Other sales promotions may be conducted online and include incentives such as free items, free shipping, coupons, and sweepstakes. Amazon Prime is a well-known loyalty program where users get free shipping as well as many other benefits. Some companies have found that the response they get to their online sales promotions is better than the response they get to traditional sales promotions, although that depends on the specific product or service being offered and the retailer’s brand image.

Another very popular sales promotion for consumers is a premium. A premium is a product or discount that consumers can obtain for free from buying the product (e.g. for a toy such as in Figure 10.6) or by submitting proof of purchase (sales receipt or part of package) to the company (e.g. for coupons such as in Figure 10.7). The purpose of a premium is to motivate you to buy a product many times.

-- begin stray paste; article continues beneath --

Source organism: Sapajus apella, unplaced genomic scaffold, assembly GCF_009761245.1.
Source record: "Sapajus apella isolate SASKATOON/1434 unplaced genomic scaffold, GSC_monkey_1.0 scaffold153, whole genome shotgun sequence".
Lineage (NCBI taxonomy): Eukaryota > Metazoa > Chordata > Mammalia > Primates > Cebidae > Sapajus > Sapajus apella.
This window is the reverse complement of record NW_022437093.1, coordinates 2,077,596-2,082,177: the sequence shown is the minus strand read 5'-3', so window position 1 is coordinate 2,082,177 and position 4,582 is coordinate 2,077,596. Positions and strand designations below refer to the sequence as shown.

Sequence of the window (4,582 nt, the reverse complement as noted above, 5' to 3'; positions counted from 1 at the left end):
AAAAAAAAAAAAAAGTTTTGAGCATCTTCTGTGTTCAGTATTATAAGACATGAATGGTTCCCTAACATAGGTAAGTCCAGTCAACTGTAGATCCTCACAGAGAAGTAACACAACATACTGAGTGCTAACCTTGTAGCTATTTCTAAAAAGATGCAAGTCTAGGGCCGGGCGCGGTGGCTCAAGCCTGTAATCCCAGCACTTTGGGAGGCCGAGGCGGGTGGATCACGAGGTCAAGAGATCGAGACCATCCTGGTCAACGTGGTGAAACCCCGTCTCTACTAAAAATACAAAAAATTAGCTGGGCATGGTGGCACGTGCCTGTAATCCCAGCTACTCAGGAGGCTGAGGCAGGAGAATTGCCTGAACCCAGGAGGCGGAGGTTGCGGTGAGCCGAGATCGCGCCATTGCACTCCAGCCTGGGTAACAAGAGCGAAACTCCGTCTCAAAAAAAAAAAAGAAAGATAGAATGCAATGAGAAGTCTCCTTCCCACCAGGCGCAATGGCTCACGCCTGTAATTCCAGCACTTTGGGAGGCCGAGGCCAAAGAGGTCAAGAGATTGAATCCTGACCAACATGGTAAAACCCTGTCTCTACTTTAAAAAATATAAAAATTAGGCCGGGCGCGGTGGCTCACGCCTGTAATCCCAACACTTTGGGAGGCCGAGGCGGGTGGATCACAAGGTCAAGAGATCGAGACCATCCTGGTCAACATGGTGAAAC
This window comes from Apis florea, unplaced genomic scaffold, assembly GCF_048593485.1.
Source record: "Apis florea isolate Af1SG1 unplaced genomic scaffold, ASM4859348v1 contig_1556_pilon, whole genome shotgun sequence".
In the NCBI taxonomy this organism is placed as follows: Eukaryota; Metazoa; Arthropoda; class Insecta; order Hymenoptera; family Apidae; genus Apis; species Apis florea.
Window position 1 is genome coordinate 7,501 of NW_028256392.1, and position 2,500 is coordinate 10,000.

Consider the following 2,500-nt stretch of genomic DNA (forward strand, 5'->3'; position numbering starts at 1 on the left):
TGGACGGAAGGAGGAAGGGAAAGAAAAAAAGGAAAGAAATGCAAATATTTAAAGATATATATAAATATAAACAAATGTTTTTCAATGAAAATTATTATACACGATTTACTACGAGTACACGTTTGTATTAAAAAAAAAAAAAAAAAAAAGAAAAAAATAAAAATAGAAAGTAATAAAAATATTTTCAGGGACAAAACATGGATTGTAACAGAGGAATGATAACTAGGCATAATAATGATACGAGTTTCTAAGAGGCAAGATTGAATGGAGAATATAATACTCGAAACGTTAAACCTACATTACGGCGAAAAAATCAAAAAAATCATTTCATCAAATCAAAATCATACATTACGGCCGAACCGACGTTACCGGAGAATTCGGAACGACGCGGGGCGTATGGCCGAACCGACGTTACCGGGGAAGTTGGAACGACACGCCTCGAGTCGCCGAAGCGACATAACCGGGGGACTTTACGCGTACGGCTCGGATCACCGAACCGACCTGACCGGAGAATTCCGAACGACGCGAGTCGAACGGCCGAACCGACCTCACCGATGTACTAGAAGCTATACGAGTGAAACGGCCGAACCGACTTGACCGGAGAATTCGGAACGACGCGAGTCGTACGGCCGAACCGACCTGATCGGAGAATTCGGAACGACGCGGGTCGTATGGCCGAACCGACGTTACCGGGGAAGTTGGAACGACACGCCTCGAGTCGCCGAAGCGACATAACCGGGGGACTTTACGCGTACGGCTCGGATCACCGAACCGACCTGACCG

Figure 10.6 – “Monster – Premium – Cereal – Post Sugar Crisp – Glow Heads – Finger Puppets – A” by monstersforsale is marked with CC PDM 1.0


Figure 10.7 – “Winter Olympics Sochi 2014 Kellogg’s Frosted Flakes Box” by JeepersMedia is licensed under CC BY 2.0